Your sentence has a main clause and two subordinate clauses, and so three verbs total.
The main verb of your sentence, by which I mean the matrix clause with a subject and a tensed or finite verb, is was, which is the singular past tense of the copular verb be. But neither subordinate clause here can be a finite verb like explores or watches; either of those would be ungrammatical. Only non-finite verb forms are allowed for your situation because those clauses are core arguments to other verbs.
Whenever you have clauses serving in the direct object role of another verb, as here you have with the verb watching, these must be non-finite clauses, not finite clauses with tensed verbs. In other words, they must not be inflected for person, number, or tense.
The two possible non-finite clause types able to serve as the core argument of another verb are those that use the -ing form of the verb and those that use the root form of the verb. You sentence happens to have both kinds.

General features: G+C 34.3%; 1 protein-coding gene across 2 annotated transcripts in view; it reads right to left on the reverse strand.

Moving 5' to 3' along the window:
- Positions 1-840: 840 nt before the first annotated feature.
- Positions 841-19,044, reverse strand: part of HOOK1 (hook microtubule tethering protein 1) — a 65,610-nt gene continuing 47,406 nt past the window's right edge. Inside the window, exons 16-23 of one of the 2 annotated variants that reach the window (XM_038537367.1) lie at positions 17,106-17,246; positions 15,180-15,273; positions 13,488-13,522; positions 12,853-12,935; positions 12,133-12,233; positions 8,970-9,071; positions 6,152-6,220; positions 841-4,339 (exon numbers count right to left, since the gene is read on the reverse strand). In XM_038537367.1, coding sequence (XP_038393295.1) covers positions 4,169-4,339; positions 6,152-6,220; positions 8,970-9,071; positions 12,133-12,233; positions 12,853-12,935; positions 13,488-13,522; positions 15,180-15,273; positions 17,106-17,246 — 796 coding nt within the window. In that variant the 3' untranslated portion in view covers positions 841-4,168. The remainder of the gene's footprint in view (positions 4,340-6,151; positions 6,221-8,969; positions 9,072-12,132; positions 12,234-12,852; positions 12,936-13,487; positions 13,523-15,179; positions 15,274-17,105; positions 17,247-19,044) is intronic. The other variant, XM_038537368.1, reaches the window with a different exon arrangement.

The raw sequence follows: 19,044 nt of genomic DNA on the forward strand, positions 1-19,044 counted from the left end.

- The subject of the main verb was is a non-finite clause of the first sort:
Watching my friend explore the environment
- The object of the that clause’s verb watching is a non-finite clause of the second sort:
my friend explore the environment.
This is sometimes called a bare infinitive because it doesn’t require the normal to particle that infinitives usually require, let alone the for-to complementizer needed when the infinitive clause has an expressed subject, especially when that clause is the subject of a tensed verb.
The lack of specific marker for the infinitive happens with sense verbs, so verbs like watch, see, hear. Two different possibilities exist when choosing a clause as the complement of one of these verbs. These two are not interchangeable because they mean different things. An infinitival clause lacks the continuous aspect that a gerund clause provides.
- Watching my friend explore the environment with only a sense of wonder was my favourite part of the game.
- Watching my friend exploring the environment with only a sense of wonder was my favourite part of the game.
A shorter sentence may better illustrate the distinction in aspect.
Last night I heard my brother come in through the upstairs window.
Last night I heard my brother coming in through the upstairs window.
Do you see the difference there? The second emphasizes the progressive aspect of an ongoing action. You could easily add when the phone rang to the second sentence — but less felicitously (if at all) to the first sentence. It would not make sense.